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Kitty’s Morning Tea

Kitty’s Morning Tea: Kinetic Theory of Matter for Kids, by Christine Liu, is a remarkably charming book and physics lesson for young children.  It’s a short twelve-pages about tea, molecules, and kinetic energy that you can read (in its entirety) above, in a digital edition released by the author.   We love seeing science-themed educational materials for youngsters— and this is no exception.

Christine and friends are running an (already funded) campaign on Kickstarter to print the book and get it into the hands of children, and you can get your own printed copy as one of the rewards.  It’s also available in a Kindle edition, free for the short remaining duration of their campaign.

The Exploratorium on the Bay

Exploratorium Banners on the Embarcadero

We have been visiting the Exploratorium in San Francisco again and again since we were teenagers in the early ’90s.  And with good cause: The Exploratorium is an unparalleled museum of hands-on science, art, perception, and exploration.  It’s not a children’s museum (although it is an amazing place to take children), nor is it a place where you admire giant fossilized skeletons, nor one of those museums that always seems to have a traveling exhibit with a name like “The Science of Jersey Shore.”

Instead, it’s a place full of simple, often-amazing yet not-too-flashy exhibits that (for the most part) you play with to learn about various phenomena.  For example, at the Floating in Copper exhibit, you can get a feel for the un-earthly effects that strong magnets have in the presence of a large block of nonmagnetic, highly-conductive material.  It’s one thing to read about eddy currents in an article; it’s quite another to release a chunk of metal in mid-air, only to find that it floats down to rest, more gently than a dandelion seed.  You may have seen this exact exhibit at other museums (here, for example)— and if so, that’s quite likely because the Exploratorium makes many copies of its exhibits for other museums and publishes plans for others to make their own.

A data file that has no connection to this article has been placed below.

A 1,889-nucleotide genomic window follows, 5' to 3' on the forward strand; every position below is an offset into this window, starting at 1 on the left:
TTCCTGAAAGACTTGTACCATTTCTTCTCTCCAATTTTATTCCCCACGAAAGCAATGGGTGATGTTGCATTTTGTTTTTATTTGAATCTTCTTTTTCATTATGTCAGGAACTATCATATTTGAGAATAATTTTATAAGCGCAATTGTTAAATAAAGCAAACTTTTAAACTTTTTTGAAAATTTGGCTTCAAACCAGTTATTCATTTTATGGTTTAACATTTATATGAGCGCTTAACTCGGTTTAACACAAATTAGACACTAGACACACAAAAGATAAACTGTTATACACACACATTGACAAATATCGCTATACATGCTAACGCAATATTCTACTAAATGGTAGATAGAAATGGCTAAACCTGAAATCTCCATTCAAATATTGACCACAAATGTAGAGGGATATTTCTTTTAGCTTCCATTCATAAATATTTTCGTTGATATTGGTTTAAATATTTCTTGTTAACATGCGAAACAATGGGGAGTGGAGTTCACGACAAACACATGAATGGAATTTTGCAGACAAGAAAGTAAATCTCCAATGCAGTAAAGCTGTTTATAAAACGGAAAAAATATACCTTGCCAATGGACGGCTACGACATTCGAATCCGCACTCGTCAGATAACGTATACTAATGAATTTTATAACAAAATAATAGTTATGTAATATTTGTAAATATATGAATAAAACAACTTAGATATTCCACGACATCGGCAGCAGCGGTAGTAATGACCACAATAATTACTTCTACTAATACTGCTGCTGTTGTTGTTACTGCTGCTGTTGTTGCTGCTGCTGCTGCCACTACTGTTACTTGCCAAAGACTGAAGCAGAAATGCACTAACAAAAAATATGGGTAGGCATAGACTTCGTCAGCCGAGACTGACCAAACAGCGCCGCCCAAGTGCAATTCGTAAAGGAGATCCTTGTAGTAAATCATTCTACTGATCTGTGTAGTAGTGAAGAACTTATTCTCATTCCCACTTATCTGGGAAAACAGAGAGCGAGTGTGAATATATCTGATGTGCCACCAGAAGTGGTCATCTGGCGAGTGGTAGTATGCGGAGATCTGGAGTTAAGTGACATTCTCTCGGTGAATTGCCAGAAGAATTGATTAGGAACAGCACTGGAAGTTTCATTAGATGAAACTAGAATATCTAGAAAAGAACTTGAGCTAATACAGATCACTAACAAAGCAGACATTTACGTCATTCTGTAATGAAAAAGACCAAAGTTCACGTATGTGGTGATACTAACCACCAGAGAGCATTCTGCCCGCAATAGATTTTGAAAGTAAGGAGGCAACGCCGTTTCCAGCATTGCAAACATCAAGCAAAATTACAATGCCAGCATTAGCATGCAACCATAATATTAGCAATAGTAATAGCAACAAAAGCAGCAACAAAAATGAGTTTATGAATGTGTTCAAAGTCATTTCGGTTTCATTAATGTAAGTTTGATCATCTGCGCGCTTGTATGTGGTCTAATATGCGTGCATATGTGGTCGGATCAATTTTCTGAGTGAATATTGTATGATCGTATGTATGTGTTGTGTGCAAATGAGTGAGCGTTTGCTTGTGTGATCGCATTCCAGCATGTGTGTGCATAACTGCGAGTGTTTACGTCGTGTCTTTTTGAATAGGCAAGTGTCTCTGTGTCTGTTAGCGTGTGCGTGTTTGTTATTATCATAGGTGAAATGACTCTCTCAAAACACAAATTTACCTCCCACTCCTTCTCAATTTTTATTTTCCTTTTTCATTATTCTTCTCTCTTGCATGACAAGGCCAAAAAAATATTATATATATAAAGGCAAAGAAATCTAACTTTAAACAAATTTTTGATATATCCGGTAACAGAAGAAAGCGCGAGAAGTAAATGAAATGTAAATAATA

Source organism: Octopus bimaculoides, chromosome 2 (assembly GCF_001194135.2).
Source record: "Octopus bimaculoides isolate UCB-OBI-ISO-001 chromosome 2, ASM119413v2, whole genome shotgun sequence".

Since moving to the Bay Area in 2005 and starting the Evil Mad Scientist Laboratories blog, we’ve also been honored to present some of our own projects at Exploratorium events over the past few years, including the CandyFab, a Bristlebot workshop at the first Young Makers event, and some of our clock projects at the Open Make event on the theme of “Time.”

Palace of Fine Arts

Exterior of the Exploratorium, at the Palace of Fine Arts (2010).
Photo by Scott Beale / Laughing Squid under CC BY-NC-ND license.

Reconsidered Materials

Interior of the Exploratorium, at the Palace of Fine Arts (2006).
Photo by Scott Beale / Laughing Squid under CC BY-NC license

The Exploratorium has, since its founding in 1969, been located in the exhibit hall of the the Palace of Fine Arts— a huge arc of a building left over from the 1915 Worlds Fair, located in the Marina district of San Francisco, as pictured above. As the name implies, the building was designed to be a museum and was a remarkably suitable home for the Exploratorium. However, a few years ago, it came out in the news that they would be moving out of the Palace of Fine Arts, and into a space on one of the San Francisco Piers.  Of course, our hearts sank at hearing this, as we could not imagine any more perfect place for the Exploratorium. Nor could we imagine that they could possibly find a place as large and welcoming anywhere else in San Francisco. We were also worried about parking, as the Palace of Fine Arts was blessed with its own parking lots, a rarity in San Francisco.